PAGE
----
A multibillion-dollar climate change deal secured by South Africa will be essential in curbing Mzansi’s high carbon emissions and reducing its reliance on coal.
Agri SA has welcomed an earlier announcement by President Cyril Ramaphosa at the COP26 climate negotiations in Glasgow, Scotland, that the country secured an investment to the tune of R131 billion.
This will help South Africa transition away from coal to cleaner forms of energy.
The agreement entails a partnership between the European Union, Germany, France, the UK and the US with South Africa, whereby South Africa is set to be supported in moving away from its high reliance on coal-generated electricity.
“The implications are clearly that the developed nations are seeking a rapid transition to renewable energy sources and that they see South Africa as a key role player on the African continent,” says Janse Rabie, Agri SA head of natural resources.
Together with the recent announcement of 25 preferred bidders in the next round of Mzansi’s renewable energy independent power producers procurement process (REIPPPP), the Glasgow announcement is a clear indication that SA is part of the global trend of moving away from fossil fuel-based energy generation towards cleaner renewable energy technology.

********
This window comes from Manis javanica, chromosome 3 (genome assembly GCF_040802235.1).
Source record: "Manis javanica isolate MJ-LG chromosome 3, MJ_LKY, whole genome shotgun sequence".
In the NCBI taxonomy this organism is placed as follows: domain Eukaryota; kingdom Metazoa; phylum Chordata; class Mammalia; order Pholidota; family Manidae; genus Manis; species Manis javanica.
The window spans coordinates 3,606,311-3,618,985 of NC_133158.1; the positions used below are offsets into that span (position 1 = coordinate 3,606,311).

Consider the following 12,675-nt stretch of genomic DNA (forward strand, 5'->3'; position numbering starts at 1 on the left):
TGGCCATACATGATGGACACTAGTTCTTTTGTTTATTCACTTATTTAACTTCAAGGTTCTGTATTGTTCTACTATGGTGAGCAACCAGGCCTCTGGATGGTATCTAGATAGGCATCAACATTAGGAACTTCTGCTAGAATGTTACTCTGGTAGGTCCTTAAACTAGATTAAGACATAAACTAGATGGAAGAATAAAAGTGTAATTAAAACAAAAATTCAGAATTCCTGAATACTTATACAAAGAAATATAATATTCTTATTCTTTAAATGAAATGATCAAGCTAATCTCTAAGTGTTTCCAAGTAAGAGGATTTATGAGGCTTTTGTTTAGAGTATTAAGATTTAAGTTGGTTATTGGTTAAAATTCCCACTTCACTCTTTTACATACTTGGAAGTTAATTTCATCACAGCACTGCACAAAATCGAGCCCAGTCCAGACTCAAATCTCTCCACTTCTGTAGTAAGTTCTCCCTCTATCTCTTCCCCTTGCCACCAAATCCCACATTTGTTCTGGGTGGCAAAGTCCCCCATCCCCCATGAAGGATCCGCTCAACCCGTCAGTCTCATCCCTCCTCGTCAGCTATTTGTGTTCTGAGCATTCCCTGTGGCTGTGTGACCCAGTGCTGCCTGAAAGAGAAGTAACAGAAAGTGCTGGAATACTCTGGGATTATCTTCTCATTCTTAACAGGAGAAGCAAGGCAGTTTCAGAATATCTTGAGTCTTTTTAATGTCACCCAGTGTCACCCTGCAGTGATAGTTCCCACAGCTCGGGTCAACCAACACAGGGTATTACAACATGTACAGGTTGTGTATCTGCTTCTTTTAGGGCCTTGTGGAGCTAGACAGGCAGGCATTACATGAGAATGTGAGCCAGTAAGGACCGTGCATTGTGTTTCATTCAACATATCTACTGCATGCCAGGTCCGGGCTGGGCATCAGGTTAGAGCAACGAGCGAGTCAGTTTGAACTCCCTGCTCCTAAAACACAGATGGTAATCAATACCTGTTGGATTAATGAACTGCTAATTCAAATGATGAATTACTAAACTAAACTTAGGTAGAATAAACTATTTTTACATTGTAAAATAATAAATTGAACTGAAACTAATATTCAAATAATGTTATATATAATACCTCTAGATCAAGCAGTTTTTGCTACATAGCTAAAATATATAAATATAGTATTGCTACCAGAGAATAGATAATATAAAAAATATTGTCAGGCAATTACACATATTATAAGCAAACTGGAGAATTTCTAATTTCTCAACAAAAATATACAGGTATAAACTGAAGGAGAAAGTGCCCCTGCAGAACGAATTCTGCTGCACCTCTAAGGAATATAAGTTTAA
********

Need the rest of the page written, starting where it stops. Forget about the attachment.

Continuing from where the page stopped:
Rabie says this has the potential for significant further capital investment in South Africa and is welcomed by Agri SA from an environmental point of view.
“High-value agricultural production areas have been particularly adversely impacted by coal mining and electricity-generating activities in Mpumalanga and elsewhere.
“While Agri SA appreciates the significant implications this may have for our mining sector, the global move away from fossil-based electricity generation is inescapable and should be embraced by all role players,” says Rabie.
Details of the deal are unclear at this stage, but it is expected that the investment will be payable over the next three to five years in the form of grants, concessional loans and investment and risk-sharing instruments. This will include mobilising private-sector funding.
Power cuts at Joburg Market
Bananas and avocados had to bear the brunt of electricity woes at the Johannesburg fresh produce market after copper thieves struck the market again last week.
Although electricity has been restored since, the market – the biggest in Africa – has long been a target of copper cable thieves.
FreshPlaza.com reports that cold stores and ripening chambers couldn’t be run on the market’s generators, facilities on which bananas and avocados are heavily reliant.
While at this point bananas have been dumped, the break in the cold chain has seemingly resulted in prices for these bananas dragged down to as low as R150, even R100, for an 18kg carton of extra-large bananas (a size which is scarce at the moment).
The Johannesburg market is run by City of Johannesburg authorities, which derive an income from trade on the market, but those on the floor note that maintenance has been on the decline since the turn of the century.
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